yields to the other ; but objects heavier than water
sink, those lighter are upborne.

Now heavy and light do not refer to our judg- 6
ment of weight, but are relative to the medium
by which an object is to be supported. So when
water is heavier than the human body or than a
stone, it does not allow the inferior weight to sink.
So it comes to pass that in some lakes even stones
will not go to the bottom ; I mean hard solid
stones. There are many light pumice stones,
of which in Lydia whole islands that float are
composed. Theophrastus is my authority for
the statement. I have myself seen a floating
island in the lake near Cutiliae. Another is
carried about in the Vadimonian Lake, another
in the lake by Statonia. The island at Cutiliae 7
contains trees and grows grass, and yet it is
borne up by the water, and is wafted now in this
direction, now in that, not merely by wind, but
even by a mere air. So light the breath that moves
it that night and day it never remains stationary
in one spot. There are two reasons for it : first,
there is the weight of the water, which is medicated
and therefore heavy ; and then there is the portable
material of the island itself, which contains no solid
body, although it supports trees. Perhaps in the first 8
instance the thick liquid laid hold upon and made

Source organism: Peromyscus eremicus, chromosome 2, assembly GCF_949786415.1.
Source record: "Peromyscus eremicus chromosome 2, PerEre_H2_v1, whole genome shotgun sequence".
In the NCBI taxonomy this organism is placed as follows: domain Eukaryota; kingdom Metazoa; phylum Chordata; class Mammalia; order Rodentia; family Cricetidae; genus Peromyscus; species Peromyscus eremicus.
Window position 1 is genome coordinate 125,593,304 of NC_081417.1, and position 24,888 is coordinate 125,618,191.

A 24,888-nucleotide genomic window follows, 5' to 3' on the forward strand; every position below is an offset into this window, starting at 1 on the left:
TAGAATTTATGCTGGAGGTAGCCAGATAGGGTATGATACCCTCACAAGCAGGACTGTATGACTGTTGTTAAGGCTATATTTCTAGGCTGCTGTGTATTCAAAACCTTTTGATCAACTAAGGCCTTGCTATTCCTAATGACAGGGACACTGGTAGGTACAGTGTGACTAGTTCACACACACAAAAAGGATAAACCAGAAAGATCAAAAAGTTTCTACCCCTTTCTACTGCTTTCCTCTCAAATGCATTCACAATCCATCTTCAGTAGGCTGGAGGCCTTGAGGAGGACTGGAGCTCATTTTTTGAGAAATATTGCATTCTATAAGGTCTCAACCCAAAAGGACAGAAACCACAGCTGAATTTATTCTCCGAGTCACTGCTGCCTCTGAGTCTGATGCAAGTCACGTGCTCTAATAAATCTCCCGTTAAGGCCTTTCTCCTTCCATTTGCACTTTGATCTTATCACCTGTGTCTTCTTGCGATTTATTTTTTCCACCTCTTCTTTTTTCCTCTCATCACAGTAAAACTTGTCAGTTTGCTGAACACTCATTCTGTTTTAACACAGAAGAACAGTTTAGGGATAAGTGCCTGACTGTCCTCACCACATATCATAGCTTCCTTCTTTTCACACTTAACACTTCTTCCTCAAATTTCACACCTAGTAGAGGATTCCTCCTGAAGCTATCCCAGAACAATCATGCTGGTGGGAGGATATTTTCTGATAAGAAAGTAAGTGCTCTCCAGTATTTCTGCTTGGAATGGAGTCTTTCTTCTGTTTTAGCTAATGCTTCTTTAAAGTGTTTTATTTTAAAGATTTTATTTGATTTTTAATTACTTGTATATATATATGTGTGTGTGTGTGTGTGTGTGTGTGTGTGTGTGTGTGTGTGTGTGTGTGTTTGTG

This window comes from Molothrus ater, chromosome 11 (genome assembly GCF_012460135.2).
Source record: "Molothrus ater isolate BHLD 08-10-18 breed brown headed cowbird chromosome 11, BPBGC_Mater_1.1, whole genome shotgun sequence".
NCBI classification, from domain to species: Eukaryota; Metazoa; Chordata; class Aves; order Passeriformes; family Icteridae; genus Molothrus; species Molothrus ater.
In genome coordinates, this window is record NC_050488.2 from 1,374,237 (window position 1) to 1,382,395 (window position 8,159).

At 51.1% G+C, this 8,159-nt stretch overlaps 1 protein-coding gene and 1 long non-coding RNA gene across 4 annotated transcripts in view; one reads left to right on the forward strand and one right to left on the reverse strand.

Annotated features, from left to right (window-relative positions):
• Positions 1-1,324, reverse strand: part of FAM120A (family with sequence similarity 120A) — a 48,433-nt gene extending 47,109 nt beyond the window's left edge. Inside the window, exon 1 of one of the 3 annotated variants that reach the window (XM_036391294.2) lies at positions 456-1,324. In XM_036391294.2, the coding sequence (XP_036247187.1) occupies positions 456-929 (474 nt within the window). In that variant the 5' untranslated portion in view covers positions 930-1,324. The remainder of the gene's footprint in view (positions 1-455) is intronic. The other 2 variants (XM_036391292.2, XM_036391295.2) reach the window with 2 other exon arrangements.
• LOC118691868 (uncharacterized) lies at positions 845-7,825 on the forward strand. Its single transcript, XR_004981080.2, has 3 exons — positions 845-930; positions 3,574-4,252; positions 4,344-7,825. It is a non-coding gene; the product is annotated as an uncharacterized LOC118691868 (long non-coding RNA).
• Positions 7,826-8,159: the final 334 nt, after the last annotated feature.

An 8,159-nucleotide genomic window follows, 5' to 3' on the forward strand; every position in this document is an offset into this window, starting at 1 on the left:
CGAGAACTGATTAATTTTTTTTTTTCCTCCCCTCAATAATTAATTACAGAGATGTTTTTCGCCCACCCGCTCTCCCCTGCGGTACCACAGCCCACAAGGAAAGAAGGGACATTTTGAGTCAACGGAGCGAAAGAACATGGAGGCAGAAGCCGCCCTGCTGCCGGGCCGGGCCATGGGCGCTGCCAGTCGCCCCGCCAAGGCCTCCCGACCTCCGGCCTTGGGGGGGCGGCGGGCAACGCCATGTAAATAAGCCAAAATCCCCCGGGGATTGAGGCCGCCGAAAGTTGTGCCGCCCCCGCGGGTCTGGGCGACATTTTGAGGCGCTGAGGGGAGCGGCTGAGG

fast light trunks and boughs scattered over the
surface of the lake. So also whatever rocks are
in the island, you will find porous and hollow. They
resemble those formed of moisture that has hardened
especially near the banks of medicinal springs ; in
such cases the scourings of the spring coalesce and


the foam is solidified. It is necessarily light, being
formed by concretions of windy, empty material.

9 There are other peculiarities attaching to waters
of different kinds, of which no explanation can be
offered. For example, why should Nile water make
women more fruitful ? So effective is it in this
respect that in some instances wombs shut up in
prolonged barrenness have relaxed so as to render
conception possible. Or why should certain waters
in Lycia prevent miscarriage, being sought after by
ladies who are subject to this frailty ? For my own
part I set these down among vulgar errors. It is
firmly believed by people that certain waters, whether
applied outwardly or taken inwardly, affect the body
with scab, certain with leprosy and foul blotches
over the skin. Water gathered from dew, they say,

10 has this fault. Wouldn t any one suppose that water
that turns into ice is the heaviest of all ? The
truth is just the opposite of this. The change takes
place in the thinnest water, which for that very
reason is most easily congealed by the cold. The
origin of the stone that resembles ice is plain from
the very name used for it by the Greeks. They apply
the term crystal (/cpva-raXXo?) equally to the transparent
stone and to the ice from which the stone is supposed
to be formed. Rain water, which contains very little
solid matter, once it is frozen becomes more and
more condensed through the persistence of the longer
cold until all the air is expelled, and it is compressed
to the last degree ; then what was once moisture is